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It often appears that everyone in the industry is talking about how to lower the costs of networked surveillance cameras compared to that of the analog security video type. What doesn’t seem to get as much attention is the fact that the really expensive cameras are growing as fast as is the low-end camera market. Many companies sell cameras that have a starting price of more than $1,200, and several categories of cameras can start at well more than $2,500. This indicates that the marketplace for surveillance is growing at all levels of quality and purpose. Not understanding this trend can lead to a higher opportunity cost due to a poorly designed system.
Driving the growth in the high end of the market has always been the IR camera types, such as thermal and active. These cameras are generally the most expensive cameras within the video surveillance industry, using very high-end components and materials. This makes growth in the dollar value of this category of cameras much easier because of the high price points. However, it doesn’t typically add up to more than single digits in total port counts for the market. Changing this trend, however, is the low-end of the high-end thermal cameras. With new cameras coming into the market that are below “military grade,” commercial deployments are picking up speed and growing the port counts. These increases have the potential to keep these cameras on top of the high-end surveillance market.
With PTZ cameras having traditionally been in the $1,500 to $3,000 price range, and been widely deployed, this camera type has long been considered to be high-end. However, the numbers of PTZ cameras being sold is flat and/or contracting within the marketplace. Replacing them are high-end megapixel (MP) cameras, which provide a very wide field of view and substantially more detail within the image. However, the 5+MP market is not yet as big as the PTZ market, although it certainly is adding to the high-end market growth. When cameras start to get above 10MP, additional costs come into play with higher-end optics to support the camera’s imager. These cameras can start in the low $2,000 range and scale up more than $8,000 per camera. The challenge, here, is that the fastest-growing segment of the camera market is the cameras between 2MP and 5MP.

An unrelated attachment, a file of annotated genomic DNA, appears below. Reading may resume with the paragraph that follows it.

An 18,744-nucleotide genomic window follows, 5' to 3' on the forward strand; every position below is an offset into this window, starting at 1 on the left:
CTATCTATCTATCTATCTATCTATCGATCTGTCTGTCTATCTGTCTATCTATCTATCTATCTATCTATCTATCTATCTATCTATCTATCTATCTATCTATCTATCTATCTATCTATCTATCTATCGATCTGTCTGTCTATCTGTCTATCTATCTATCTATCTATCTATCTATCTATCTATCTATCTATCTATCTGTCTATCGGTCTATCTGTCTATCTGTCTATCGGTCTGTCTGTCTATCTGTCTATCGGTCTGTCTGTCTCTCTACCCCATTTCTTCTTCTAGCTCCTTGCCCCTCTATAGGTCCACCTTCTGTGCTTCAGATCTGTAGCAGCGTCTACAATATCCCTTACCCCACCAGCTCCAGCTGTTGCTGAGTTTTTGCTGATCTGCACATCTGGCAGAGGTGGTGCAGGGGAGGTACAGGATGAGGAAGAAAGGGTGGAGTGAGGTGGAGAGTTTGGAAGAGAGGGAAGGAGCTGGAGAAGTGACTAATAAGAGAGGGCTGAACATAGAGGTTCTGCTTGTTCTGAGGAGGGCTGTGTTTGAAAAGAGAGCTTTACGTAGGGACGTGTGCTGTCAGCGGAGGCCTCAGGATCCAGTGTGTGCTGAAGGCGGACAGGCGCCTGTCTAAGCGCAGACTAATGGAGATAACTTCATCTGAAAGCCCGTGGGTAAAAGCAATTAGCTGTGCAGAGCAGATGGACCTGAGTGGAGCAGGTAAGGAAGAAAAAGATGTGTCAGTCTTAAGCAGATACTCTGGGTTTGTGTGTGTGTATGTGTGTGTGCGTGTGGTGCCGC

Intelligent cameras are typically included in the high-end category because they often contain expensive analytic software. This typically drives up the price another $500 to $2,500 per camera, making them in the higher cost range of above $1,200 and as high as $3,000. Intelligent or “smart” cameras, as they are sometimes called, can be used in situations where it is cost-prohibitive to use bulkier DVR type devices; this is one of the key areas driving growth in this category. Another technology segment within the intelligent camera category is to allow the camera to be upgraded with third-party software analytics. This not only increases the overall cost of the camera, but also increases the usage scenarios by just changing the analytic software function. In the future, this could become one of the largest high-end camera segments.
A new marketplace that is gaining some interest in the surveillance industry is that of wide-area monitoring. These cameras are just what the name indicates – the camera has a built-in wide-area monitoring system to act as “extra eyes” at a location, and is much more efficient than having a large number of cameras doing the same thing. This market today is considered a niche market and likely will continue to be for some time. What is interesting about this type of system is that it costs much more than $10,000 per camera system. These systems consist of multiple cameras, connected to special software and servers to stitch together a very wide-area for monitoring.
The last area that often comes up when discussing the high-end of the surveillance marketplace are the enclosures and long range optics that are used with some cameras in very specialized situations. Enclosures that must be blast-proof, and optics that are looking at objects several miles away or in very low lighting situations can greatly increase the costs of the camera. Particularly with the long-range optic marketplace, you commonly have to add another software technology to stabilize the image. These additional components, to counteract the swaying issues, can add $1,000 to the costs per camera.
So even though much of the surveillance marketplace talks about lower costs per camera, the reality is that overall camera costs are going up, not down. This isn’t uncommon when looking at pricing trends in fast-moving technology segments, especially seen within other industrial sectors. The business model of IT isn’t ruling the camera market; we are actually seeing increases in quality and price. For our industry, this is a good thing.
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